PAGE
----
Q: What do you draw inspiration for your works from?

JF: It’s about colour and form and texture.  It comes from my textile background.  It’s the simplicity of the shapes, whether it’s the ring or the circle and the linear pieces.  What I find interesting about what I find is that with the changing of the tides, four times a day, it’s a circular movement.  It’s always a motion of change.

Q: Do you have a favorite coastal line you have visited throughout your travels? And what was so special about it?

JF: I traveled a lot with my textile career but when you’re working and doing trade it is always difficult to visit the coast.  We lived in London for ten years my wife and I.  I always missed the Cornish coast.  I do not believe you can get much better than the Cornish coast.  There are real differences in the Cornwall coast alone that are fascinating.  If I had to pick a coast I would have to pick the one I live on.  There is a beach in America (Fort Bragg) that I would love to visit as it is made entirely of glass and there are a few beaches in Hawaii that are spectacular.  But if I had to be honest, I think my little piece of coast is just fine.

Q: Is there a specific artist or genre that influences your work?

JF: I’m very fond of the St.Ives school.  One of my favorite is Peter Lanyon who is in your gallery at the moment.  I think Lanyon is definitely one of my favorites as well.  I wanted to see the exhibition when I came up to drop the sculptures off.  I couldn’t actually find parking when I was there.  But I’ll be up very soon to see it.

Q: Does sea glass hold a specific meaning for you?  Is it representative of something you could share with us?

It’s something I’ve always been attracted to.  I spend my time looking at the sand and not the view.  It can be quite compulsive and you keep hoping you’ll find another bit. I also really like the fact that it’s recycled and that it’s had a life cycle; some may be two years old or two hundred years hold.  They all have a history.  Sometimes they have words on them.  You can tell where they’ve come from sometimes.

Q: I know you have a whippet dog, Nell, and that you were hoping to train her to retrieve sea glass.  Has that come to fruition?

She’s a lovely dog but she is more of a chasing dog.  So to answer your question, I would have loved to but I am afraid the answer is no.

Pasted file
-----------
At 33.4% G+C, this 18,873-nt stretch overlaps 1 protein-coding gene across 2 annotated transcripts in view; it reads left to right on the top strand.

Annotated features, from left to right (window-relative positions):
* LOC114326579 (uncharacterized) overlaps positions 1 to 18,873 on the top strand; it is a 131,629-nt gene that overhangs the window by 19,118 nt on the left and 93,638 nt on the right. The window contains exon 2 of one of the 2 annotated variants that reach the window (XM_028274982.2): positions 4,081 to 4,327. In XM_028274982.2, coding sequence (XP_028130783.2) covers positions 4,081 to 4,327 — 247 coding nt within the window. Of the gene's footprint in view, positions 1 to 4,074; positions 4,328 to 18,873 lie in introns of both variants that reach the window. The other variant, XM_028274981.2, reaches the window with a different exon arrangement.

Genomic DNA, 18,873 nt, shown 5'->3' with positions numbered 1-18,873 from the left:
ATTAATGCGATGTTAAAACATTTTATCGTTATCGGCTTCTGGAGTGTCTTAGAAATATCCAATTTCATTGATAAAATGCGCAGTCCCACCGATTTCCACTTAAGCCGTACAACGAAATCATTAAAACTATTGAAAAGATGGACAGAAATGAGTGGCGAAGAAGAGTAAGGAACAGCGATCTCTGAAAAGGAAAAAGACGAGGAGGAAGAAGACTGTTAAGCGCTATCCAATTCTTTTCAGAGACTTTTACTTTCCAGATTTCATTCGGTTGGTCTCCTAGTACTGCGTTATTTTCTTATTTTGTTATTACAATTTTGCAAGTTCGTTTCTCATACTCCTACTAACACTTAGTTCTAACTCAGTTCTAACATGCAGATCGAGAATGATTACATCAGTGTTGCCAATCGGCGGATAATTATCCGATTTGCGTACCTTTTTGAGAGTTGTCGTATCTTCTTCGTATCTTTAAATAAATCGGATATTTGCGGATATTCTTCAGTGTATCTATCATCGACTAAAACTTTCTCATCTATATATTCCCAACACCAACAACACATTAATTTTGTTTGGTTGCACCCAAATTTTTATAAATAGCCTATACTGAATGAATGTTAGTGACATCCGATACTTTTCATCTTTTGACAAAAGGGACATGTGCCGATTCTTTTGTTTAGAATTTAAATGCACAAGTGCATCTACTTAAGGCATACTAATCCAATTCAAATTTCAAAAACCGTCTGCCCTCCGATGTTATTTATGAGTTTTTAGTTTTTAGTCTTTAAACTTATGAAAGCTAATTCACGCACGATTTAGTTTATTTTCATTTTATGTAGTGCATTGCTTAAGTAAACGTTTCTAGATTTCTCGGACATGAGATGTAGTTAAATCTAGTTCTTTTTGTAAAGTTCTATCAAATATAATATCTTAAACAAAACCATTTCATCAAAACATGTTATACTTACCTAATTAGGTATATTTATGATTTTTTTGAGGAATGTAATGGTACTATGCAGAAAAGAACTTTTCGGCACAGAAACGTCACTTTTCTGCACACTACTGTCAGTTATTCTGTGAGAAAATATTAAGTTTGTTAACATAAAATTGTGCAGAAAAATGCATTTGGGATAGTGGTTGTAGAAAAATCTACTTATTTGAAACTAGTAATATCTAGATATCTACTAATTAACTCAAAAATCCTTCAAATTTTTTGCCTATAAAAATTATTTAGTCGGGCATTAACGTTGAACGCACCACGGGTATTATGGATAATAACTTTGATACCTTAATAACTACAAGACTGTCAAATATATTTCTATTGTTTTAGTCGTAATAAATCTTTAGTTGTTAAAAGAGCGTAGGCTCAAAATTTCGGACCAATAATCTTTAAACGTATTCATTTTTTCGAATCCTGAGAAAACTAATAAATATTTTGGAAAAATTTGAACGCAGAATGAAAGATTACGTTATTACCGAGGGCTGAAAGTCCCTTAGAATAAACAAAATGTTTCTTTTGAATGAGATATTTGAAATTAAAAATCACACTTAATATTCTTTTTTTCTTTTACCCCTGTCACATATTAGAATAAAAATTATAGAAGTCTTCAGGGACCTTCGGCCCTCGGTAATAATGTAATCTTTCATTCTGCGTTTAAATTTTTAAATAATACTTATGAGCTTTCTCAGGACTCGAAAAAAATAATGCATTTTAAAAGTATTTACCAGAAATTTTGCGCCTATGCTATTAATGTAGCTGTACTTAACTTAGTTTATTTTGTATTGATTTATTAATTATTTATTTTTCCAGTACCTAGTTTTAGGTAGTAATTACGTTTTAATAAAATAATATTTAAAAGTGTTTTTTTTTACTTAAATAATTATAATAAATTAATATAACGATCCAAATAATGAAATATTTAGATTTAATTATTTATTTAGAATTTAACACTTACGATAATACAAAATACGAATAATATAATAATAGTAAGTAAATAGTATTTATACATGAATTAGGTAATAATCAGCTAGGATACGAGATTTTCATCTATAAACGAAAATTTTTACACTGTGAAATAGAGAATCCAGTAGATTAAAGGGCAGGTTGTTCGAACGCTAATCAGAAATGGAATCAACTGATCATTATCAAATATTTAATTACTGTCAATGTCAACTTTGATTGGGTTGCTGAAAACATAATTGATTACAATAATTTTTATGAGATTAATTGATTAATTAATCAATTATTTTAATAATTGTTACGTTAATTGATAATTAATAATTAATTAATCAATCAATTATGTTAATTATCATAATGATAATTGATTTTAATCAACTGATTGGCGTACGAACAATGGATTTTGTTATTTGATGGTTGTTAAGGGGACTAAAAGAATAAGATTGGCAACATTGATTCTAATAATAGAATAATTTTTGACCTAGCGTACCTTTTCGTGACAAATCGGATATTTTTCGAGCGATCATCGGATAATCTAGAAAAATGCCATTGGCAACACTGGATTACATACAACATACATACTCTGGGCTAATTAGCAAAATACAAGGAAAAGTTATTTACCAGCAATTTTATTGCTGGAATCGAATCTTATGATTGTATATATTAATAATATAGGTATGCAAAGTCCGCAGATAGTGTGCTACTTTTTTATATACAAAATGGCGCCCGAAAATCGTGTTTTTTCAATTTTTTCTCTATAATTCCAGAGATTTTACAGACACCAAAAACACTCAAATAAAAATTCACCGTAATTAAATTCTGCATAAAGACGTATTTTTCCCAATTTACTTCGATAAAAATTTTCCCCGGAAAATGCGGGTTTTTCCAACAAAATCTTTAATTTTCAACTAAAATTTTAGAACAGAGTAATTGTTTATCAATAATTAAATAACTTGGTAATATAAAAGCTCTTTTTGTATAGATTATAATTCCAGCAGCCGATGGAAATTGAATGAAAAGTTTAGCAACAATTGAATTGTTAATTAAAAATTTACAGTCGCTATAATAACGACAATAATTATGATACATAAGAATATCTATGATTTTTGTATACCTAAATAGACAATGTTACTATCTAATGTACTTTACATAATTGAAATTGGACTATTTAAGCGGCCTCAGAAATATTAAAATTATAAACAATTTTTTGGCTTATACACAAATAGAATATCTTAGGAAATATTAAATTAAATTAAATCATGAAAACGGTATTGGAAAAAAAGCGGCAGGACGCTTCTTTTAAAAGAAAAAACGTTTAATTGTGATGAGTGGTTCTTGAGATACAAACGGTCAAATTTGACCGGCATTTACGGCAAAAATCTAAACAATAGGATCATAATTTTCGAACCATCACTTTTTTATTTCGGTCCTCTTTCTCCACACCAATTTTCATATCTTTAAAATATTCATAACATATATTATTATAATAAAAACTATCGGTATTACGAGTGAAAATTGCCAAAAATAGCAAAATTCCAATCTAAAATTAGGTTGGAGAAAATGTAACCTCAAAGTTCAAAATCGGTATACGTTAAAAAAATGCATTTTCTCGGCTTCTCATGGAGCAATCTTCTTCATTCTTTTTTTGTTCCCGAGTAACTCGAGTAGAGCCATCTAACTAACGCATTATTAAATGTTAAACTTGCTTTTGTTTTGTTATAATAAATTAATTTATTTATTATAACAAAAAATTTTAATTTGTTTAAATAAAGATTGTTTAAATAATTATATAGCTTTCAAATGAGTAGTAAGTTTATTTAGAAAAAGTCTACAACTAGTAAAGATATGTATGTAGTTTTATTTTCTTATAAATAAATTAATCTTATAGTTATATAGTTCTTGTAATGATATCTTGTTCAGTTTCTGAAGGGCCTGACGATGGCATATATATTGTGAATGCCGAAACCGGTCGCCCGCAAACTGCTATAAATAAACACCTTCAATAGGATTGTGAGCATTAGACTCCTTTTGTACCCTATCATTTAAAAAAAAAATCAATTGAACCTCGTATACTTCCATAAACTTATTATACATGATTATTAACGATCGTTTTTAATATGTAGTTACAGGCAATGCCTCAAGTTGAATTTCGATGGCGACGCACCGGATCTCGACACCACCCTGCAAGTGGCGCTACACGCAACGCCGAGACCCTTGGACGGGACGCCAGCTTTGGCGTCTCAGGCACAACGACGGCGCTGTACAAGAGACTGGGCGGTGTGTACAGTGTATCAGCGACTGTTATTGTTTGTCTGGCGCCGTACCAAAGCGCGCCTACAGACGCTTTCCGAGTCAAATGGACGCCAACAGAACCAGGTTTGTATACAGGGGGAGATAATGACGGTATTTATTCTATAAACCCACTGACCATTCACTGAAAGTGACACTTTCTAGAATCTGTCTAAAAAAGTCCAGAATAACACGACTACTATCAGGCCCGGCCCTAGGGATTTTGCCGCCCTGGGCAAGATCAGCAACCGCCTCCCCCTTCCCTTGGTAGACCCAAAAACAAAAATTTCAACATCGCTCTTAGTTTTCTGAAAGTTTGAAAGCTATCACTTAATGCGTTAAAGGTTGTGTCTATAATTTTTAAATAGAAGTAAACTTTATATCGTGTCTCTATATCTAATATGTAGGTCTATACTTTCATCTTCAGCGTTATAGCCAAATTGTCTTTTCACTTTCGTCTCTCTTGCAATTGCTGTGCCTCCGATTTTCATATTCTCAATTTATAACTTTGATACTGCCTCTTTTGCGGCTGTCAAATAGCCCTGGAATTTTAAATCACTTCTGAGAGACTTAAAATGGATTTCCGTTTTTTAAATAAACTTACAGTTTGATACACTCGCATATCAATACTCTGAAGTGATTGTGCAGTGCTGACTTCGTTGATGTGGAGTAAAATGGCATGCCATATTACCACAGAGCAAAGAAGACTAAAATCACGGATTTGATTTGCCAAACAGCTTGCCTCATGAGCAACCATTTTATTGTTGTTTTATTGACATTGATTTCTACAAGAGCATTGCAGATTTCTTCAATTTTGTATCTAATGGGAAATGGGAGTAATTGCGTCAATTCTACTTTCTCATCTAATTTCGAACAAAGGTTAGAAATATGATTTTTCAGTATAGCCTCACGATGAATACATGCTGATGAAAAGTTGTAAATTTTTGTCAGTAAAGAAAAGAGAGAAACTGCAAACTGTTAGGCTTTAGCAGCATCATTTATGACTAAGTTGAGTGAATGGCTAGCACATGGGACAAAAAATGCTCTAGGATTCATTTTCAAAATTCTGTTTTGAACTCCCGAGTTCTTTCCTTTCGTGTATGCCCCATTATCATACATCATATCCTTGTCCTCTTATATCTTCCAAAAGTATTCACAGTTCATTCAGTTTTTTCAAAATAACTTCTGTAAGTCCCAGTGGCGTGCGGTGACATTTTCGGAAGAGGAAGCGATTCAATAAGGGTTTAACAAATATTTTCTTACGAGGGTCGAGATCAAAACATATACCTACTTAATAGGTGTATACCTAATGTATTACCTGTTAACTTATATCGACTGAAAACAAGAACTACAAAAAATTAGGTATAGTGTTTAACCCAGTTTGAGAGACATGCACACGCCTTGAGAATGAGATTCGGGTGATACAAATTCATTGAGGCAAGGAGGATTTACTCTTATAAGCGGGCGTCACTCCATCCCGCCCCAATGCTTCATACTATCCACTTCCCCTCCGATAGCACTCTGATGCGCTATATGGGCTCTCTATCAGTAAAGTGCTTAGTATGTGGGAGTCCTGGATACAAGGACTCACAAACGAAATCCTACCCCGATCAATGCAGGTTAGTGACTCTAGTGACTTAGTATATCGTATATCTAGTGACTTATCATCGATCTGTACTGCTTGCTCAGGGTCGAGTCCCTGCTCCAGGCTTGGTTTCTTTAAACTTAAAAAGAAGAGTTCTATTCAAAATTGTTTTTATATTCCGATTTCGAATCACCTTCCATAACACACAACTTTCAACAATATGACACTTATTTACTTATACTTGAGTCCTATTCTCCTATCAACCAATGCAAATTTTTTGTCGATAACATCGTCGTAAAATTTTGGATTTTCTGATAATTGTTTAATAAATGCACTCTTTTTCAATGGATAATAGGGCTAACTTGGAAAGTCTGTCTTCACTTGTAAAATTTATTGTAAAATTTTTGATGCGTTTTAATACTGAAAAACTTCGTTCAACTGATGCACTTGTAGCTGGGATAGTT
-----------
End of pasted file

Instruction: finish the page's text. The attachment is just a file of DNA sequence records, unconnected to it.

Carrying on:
Q: I know you own a Will Eastham Surfboards red long board.  Is that going well?

I’m doing pretty good.  I’m not as good as him because he is incredible.  But it’s a lovely thing just to look at let alone ride.  I was in recently since it’s been pretty mild so it’s been going very well.

Q: What does the future hold for you and your work?

I found a beach recently with very white wood on it.  There are all kinds of twigs and branches that the sea has basically stripped the bark off and the sun has bleached.  They appear almost like bones.  I am currently making a piece made from these sticks and branches.  I also look at different forms of marine debris such as plastics.  There are so many human things that have been discarded that have ended up in the ocean.  It saddens me the amount of wildlife that is negatively affected by it.  I would like to make more pieces to highlight the impact we are having on our oceans.

Own a piece of Jonathan Fuller work for yourself from our Shop.

Book now to see Soaring Flight: Peter Lanyon’s Gliding Paintings 

Video- Bridget Riley: Learning from Seurat

Bridget Riley’s early breakthrough encounter with Georges Seurat’s Bridge at Courbevoie, a highlight of The Courtauld’s collection profoundly shaped her artistic development. This exhibition brings together the copy that Riley made of Bridge at Courbevoie in 1959 with Seurat’s original painting to consider this remarkable moment of artistic connection and inspiration.

Dr Karen Serres introduces us to the exhibition Bridget Riley:  Learning from Seurat and the work of Bridget Riley, one of the leading artists of her generation, in our latest video.


You can see more videos from The Courtauld on our YouTube channel.

Bridget Riley:  Learning from Seurat will be on display until  17 January 2015

We’d love to hear what you think. Tweet using #BridgetRiley and @CourtauldGall or find us on Facebook